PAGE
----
Frequently asked questions

How long is an appointment?

Appointments are approximately one hour long, to an hour and fifteen minutes long. Please plan accordingly, especially for parking.

How much does it cost?

Bodywork hourly rate is $150, full payment due at time of service. Sessions that run over one hour may have additional cost.

What forms of payment do you accept?

Cash and credit cards. FSA and HSA cards are accepted too.

What are your current hours?

Monday through Friday, 9:30 AM until 3:30 PM.

Where are you located?

4500 9th Ave NE, Suite 300, Seattle WA 98105 My office is in the same building as the AMC 10 movie theater. The theater was previously the Sundance theater, and before that it was Metro Cinemas. If you need instructions to find my office from the street, they are located on the Client Info page.

What techniques do you use?

These days I am using techniques related to releasing fascia, with focus on correcting the body as a system in gravity as well as problematic issues. This process is known as Structural Integration. My background contains many different techniques (known as modalities in the bodywork field) which have informed my skills over time, and continue to do so. A full list can be found on the About Us page.

Where have you studied?

My original massage training was at Seattle Massage School (1998-1999), before it became Ashmead College, which is now Everest Institute. I have studied a lot more than my original training, and a full list of the continuing education courses I have taken can be found on my About Us page. In addition, I continue to research on my own, and am constantly striving to broaden my medical knowledge, as well as increasing the efficiency of my techniques.

How long have you been in practice?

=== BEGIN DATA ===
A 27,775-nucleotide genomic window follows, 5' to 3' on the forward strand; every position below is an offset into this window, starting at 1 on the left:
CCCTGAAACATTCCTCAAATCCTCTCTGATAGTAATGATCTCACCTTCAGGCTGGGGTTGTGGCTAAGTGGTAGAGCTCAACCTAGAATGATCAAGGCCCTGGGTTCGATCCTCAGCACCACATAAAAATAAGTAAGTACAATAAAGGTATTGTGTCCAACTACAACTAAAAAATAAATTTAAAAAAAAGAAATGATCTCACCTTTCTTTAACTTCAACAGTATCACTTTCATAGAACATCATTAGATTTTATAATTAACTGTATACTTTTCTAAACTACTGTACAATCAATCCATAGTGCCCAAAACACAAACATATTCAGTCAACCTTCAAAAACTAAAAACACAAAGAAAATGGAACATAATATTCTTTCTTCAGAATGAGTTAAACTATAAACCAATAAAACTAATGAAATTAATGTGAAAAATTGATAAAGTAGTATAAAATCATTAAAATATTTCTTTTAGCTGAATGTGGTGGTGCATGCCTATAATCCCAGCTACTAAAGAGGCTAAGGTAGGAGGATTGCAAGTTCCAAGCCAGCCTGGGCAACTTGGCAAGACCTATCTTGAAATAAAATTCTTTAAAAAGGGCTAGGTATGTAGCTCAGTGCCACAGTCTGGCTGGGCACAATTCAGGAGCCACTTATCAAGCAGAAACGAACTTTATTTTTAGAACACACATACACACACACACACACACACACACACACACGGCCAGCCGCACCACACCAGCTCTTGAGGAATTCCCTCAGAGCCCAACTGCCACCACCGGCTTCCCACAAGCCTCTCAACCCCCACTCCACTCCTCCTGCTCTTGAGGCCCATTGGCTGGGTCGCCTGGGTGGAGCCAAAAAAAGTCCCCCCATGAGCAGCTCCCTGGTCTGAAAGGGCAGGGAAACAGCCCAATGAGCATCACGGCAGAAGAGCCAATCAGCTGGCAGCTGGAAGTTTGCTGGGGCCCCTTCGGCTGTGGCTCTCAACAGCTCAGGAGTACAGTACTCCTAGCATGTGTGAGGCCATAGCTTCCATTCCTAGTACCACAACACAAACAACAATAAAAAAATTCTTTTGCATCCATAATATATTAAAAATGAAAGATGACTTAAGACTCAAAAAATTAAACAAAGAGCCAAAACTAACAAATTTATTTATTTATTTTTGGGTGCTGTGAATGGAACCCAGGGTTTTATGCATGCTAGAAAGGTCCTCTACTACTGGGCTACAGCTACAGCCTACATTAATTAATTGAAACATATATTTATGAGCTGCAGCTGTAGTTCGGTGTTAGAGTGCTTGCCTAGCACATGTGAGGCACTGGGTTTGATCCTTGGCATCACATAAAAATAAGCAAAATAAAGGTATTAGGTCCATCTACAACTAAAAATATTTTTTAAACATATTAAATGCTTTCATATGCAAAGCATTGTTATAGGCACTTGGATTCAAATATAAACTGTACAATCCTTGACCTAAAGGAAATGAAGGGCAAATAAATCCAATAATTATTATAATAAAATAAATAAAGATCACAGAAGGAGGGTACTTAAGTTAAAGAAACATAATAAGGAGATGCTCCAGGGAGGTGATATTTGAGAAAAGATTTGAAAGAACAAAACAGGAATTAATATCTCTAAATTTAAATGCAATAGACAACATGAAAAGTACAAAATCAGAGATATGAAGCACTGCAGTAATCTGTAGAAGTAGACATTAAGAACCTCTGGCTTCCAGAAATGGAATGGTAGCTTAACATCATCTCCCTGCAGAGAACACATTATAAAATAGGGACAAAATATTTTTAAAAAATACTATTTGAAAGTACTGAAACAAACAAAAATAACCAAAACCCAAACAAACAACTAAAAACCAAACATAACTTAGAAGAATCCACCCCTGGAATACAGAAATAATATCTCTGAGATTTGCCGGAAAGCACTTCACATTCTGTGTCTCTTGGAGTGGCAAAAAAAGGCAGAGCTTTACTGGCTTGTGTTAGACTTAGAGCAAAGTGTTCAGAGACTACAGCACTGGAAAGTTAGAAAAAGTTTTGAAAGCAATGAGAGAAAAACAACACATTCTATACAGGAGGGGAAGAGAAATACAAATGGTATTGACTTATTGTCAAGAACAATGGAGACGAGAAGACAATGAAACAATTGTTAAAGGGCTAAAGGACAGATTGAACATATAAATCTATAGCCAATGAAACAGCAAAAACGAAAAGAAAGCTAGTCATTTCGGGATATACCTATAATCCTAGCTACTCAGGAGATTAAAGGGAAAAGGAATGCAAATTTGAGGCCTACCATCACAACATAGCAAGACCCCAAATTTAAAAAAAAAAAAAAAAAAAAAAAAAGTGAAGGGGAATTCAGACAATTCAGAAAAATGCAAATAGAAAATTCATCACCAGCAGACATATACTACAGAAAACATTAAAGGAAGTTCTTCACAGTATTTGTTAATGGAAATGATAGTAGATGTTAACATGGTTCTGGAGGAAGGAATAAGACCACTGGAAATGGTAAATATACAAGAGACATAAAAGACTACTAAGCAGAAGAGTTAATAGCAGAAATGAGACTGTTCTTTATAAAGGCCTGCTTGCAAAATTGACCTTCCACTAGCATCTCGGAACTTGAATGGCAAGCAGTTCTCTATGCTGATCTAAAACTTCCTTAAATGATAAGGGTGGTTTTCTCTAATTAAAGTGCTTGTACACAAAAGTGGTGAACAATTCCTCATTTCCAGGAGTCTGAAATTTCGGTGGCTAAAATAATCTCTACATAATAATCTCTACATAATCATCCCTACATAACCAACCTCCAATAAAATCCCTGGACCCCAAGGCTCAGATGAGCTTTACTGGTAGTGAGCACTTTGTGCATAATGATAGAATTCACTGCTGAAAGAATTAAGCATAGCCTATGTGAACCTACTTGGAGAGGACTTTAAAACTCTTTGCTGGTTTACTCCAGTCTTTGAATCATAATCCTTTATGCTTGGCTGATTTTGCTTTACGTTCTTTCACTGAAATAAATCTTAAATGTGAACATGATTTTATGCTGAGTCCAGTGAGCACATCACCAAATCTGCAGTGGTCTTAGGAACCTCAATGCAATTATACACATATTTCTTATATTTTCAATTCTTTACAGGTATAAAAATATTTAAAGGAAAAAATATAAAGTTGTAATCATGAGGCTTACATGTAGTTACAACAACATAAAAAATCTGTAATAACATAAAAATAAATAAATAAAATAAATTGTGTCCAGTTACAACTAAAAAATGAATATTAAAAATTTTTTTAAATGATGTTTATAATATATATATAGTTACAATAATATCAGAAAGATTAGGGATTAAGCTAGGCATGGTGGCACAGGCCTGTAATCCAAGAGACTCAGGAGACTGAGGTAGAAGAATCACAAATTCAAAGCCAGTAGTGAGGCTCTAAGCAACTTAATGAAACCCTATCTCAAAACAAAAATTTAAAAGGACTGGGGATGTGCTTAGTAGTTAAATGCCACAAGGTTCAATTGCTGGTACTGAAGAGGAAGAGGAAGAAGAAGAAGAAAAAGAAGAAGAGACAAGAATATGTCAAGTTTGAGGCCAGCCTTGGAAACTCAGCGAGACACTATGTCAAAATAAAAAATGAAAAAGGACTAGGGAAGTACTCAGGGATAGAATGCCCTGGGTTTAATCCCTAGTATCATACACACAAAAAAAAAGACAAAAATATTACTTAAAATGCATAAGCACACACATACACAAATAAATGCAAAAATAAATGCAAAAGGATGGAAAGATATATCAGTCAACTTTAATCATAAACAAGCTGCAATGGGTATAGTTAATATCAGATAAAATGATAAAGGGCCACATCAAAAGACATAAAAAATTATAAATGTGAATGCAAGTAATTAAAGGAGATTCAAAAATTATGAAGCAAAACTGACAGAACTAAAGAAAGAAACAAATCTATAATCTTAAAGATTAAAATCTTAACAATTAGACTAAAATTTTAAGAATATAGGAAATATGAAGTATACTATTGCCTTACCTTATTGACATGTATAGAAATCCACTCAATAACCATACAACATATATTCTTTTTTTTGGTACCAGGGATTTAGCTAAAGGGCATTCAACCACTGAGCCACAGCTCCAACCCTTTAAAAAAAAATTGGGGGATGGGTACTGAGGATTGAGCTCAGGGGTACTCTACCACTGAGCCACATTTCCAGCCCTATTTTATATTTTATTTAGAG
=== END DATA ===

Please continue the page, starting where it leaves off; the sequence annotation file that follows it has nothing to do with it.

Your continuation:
Professionally since 1999, but I have been doing hands-on work since 1986.

What do I need to bring with me?

Money for payment, medical history (if extensive), and clothing as appropriate (see next question).

Do I have to get nude/naked for the massage?

No. The goal is to have visual access to assess the tissue and provide the manual work, while keeping you comfortable. This kind of work is not only done with you laying on the table, but also sitting up, standing, and sometimes moving around. Traditional draping with sheets makes some of that very difficult. Men and women are worked in underwear. Bras are optional for women.

You do a visual assessment... what does that entail?

Each session does begin with a quick visual assessment which helps me determine what tissues are short, restricted, or holding. I am looking at how your muscles and tissue orients itself on your skeleton as well as the relationships of the bones and larger segments of the body. For the visual assessment I do need to be able to see the skin, which necessitates the wearing of minimal clothing during the session (see previous question).

Do you provide relaxation massage?

No, I focus only on structural integration and treatment work. My feeling is that I can be a jack-of-trades and do many things decent, or I can focus on one thing and do it excellent. So I choose to focus and be as good as I can be at treating soft tissue imbalances in the body. I will be happy to refer you to a colleague that does relaxation work if you are seeking that kind of work.